On the Robustness of Laissez-Faire
This paper considers a model economy in which agents are privately informed about their type: their endowments of various goods and their preferences over these goods. While preference orderings over observable choices are allowed to be correlated with an agent's private type, we assume that the planner/government is both uncertain about the nature of this joint distribution and unable to choose among multiple equilibria of any given social mechanism. We model the planner/government as having a maxmin objective in the face of this uncertainty. Our main theorem is as follows: Once we allow for this kind of uncertainty and assume no wealth effects in preferences, the uniquely optimal social contract is laissez-faire, in which agents trade in unfettered markets with no government intervention of any kind.
(This abstract was borrowed from another version of this item.)
References listed on IDEAS
Please report citation or reference errors to , or , if you are the registered author of the cited work, log in to your RePEc Author Service profile, click on "citations" and make appropriate adjustments.:
- Harold L. Cole & Narayana R. Kocherlakota, 2001.
"Efficient Allocations with Hidden Income and Hidden Storage,"
Review of Economic Studies,
Oxford University Press, vol. 68(3), pages 523-542.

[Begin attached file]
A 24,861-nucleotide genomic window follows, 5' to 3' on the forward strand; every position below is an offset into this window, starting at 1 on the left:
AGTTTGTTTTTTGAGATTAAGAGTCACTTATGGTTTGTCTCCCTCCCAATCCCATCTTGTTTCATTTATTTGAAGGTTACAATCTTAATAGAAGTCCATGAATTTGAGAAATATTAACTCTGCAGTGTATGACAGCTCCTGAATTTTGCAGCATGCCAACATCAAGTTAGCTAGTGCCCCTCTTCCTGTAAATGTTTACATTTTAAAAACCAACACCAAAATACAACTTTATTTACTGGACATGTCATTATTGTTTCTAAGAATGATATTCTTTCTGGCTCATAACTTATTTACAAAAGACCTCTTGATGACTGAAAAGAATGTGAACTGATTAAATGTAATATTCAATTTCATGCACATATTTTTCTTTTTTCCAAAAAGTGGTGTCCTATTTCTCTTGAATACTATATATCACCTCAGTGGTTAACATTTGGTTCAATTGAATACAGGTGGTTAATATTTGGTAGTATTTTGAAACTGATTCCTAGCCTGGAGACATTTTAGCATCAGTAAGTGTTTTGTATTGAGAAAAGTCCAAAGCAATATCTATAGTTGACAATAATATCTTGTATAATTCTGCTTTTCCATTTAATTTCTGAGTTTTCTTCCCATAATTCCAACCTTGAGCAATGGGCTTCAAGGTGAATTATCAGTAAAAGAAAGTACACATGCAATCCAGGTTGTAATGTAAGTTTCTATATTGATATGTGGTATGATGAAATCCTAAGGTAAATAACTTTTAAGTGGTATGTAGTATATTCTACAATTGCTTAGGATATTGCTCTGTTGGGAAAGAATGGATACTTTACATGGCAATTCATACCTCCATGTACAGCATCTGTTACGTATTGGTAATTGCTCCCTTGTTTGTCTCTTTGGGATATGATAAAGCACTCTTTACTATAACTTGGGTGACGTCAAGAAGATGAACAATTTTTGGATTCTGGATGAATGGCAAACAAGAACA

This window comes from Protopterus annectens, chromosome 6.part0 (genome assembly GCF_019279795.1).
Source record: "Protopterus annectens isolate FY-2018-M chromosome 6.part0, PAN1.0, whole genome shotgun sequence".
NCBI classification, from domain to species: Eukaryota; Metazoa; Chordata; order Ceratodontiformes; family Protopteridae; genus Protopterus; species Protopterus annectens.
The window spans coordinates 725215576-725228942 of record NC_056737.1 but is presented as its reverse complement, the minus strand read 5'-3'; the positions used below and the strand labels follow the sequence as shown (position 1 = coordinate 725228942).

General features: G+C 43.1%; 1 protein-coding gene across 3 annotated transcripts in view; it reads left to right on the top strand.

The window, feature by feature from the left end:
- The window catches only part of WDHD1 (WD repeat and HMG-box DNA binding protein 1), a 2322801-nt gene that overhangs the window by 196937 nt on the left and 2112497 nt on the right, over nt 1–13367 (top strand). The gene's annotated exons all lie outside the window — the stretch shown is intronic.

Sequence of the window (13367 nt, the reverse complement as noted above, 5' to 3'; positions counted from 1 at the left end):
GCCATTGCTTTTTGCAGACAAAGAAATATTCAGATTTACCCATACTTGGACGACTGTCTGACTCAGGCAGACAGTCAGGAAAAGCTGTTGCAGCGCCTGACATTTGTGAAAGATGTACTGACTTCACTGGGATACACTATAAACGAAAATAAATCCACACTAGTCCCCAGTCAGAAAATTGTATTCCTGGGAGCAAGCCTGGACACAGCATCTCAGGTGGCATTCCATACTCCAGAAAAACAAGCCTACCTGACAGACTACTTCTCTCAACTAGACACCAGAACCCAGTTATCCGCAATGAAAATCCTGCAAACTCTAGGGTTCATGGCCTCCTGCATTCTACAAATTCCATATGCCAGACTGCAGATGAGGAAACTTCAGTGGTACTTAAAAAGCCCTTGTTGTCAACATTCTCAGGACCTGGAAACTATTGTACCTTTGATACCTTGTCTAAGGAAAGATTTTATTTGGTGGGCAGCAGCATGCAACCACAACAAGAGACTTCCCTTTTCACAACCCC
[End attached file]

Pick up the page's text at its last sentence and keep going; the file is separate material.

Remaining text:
- Harold L Cole & Narayana Kocherlakota, 2010. "Efficient Allocations with Hidden Income and Hidden Storage," Levine's Working Paper Archive 1909, David K. Levine.
- Harold L. Cole & Narayana R. Kocherlakota, 1999. "Efficient allocations with hidden income and hidden storage," Staff Report 238, Federal Reserve Bank of Minneapolis.
- Andrew Atkeson & Robert E. Lucas, 1992.
"On Efficient Distribution With Private Information,"
Review of Economic Studies,
Oxford University Press, vol. 59(3), pages 427-453.
- Andrew Atkeson & Robert E Lucas, 2010. "On Efficient Distribution with Private Information," Levine's Working Paper Archive 2179, David K. Levine.
- Townsend, Robert M, 1982. "Optimal Multiperiod Contracts and the Gain from Enduring Relationships under Private Information," Journal of Political Economy, University of Chicago Press, vol. 90(6), pages 1166-86, December.
- Jackson, Matthew O, 1991. "Bayesian Implementation," Econometrica, Econometric Society, vol. 59(2), pages 461-77, March.
- Christopher Phelan & Marco Bassetto, 2005.
2005 Meeting Papers
433, Society for Economic Dynamics.
- Jeffrey C. Ely & Kim-Sau Chung, 2004.
"Foundations of Dominant Strategy Mechanisms,"
Econometric Society 2004 North American Summer Meetings
169, Econometric Society.
- Jeff Ely, 2003. "Foundations of Dominant Strategy Mechanisms," Theory workshop papers 658612000000000064, UCLA Department of Economics.
- Kim-Sau Chung & Jeffrey C. Ely, 2003. "Foundations of Dominant Strategy Mechanisms," Discussion Papers 1372, Northwestern University, Center for Mathematical Studies in Economics and Management Science.
- Allen, Franklin, 1985. "Repeated principal-agent relationships with lending and borrowing," Economics Letters, Elsevier, vol. 17(1-2), pages 27-31.
When requesting a correction, please mention this item's handle: RePEc:cla:levrem:843644000000000165. See general information about how to correct material in RePEc.
For technical questions regarding this item, or to correct its authors, title, abstract, bibliographic or download information, contact: (David K. Levine)
If references are entirely missing, you can add them using this form.